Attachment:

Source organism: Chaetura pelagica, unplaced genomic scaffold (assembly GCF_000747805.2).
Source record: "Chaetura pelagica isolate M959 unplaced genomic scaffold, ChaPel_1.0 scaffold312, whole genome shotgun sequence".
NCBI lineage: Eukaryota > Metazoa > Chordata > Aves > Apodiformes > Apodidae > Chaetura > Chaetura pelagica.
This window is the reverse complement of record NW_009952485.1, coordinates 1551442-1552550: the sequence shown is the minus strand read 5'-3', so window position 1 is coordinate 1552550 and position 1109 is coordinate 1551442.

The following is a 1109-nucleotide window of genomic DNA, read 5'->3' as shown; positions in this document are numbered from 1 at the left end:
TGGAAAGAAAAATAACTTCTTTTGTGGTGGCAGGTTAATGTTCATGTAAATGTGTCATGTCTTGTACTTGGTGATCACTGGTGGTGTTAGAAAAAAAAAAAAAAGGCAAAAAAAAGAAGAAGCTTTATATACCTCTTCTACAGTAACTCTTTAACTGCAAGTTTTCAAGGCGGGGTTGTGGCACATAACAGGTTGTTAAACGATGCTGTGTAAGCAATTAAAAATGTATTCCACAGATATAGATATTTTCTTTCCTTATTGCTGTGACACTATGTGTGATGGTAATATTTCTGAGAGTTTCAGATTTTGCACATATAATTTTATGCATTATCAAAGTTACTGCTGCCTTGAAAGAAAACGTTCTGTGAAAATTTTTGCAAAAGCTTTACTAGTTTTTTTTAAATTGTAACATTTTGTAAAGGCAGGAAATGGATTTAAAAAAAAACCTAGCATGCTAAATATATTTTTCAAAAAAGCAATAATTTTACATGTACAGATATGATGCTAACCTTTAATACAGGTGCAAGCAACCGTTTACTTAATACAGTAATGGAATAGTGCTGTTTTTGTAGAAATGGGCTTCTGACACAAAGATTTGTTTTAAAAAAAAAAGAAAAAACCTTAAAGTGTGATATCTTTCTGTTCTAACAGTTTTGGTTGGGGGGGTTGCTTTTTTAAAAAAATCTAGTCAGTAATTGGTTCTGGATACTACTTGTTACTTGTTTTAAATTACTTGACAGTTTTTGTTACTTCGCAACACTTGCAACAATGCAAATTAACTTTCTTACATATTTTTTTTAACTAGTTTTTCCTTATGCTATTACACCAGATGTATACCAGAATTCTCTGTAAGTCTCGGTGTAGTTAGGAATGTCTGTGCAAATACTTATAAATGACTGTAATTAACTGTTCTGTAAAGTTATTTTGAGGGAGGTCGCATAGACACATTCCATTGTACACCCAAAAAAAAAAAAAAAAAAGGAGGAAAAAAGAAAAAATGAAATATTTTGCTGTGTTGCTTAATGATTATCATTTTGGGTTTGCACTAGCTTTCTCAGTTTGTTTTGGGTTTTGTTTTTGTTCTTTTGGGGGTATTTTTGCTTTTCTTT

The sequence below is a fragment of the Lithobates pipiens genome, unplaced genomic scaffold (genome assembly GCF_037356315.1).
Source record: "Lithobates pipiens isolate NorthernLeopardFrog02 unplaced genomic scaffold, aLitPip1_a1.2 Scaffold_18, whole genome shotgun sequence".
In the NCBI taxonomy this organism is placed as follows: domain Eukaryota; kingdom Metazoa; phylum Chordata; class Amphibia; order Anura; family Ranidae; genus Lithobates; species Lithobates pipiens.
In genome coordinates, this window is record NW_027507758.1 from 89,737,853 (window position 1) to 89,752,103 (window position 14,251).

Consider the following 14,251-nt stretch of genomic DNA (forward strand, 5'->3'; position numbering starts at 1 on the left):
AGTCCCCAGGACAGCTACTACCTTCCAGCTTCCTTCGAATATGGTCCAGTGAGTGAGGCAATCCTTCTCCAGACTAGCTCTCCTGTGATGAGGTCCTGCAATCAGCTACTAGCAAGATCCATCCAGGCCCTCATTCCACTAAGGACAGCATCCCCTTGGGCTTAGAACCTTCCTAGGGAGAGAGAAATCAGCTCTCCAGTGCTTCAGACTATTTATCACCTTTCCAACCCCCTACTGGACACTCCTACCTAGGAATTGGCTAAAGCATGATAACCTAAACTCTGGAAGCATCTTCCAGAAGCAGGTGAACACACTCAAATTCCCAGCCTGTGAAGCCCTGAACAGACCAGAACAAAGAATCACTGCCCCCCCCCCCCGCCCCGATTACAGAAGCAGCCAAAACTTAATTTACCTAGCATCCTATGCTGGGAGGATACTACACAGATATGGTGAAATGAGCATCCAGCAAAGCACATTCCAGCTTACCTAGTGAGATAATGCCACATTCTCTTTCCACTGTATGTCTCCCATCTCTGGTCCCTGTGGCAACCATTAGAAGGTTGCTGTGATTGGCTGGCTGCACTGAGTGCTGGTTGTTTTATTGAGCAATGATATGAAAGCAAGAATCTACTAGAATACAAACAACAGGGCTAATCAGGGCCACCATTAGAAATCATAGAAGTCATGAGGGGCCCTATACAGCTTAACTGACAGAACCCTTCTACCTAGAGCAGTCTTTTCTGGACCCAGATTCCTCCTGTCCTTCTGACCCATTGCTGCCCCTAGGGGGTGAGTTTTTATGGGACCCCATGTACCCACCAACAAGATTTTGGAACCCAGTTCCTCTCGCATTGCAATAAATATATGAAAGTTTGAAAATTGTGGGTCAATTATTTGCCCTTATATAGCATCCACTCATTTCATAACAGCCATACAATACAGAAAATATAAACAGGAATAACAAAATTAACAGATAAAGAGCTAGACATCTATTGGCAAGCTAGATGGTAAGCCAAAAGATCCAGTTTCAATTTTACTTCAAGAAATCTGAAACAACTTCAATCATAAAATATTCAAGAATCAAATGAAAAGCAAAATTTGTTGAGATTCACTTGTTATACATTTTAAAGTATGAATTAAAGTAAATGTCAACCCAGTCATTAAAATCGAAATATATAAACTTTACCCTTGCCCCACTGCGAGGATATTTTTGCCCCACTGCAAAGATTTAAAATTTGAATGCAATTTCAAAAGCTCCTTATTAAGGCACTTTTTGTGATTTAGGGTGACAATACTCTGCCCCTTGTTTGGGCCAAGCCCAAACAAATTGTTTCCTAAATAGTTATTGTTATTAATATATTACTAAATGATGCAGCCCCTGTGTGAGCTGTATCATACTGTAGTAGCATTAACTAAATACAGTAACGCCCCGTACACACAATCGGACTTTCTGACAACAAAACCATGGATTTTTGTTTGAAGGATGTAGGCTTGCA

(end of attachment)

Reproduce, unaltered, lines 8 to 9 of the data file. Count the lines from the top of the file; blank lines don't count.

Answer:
Source record: "Lithobates pipiens isolate NorthernLeopardFrog02 unplaced genomic scaffold, aLitPip1_a1.2 Scaffold_18, whole genome shotgun sequence".
In the NCBI taxonomy this organism is placed as follows: domain Eukaryota; kingdom Metazoa; phylum Chordata; class Amphibia; order Anura; family Ranidae; genus Lithobates; species Lithobates pipiens.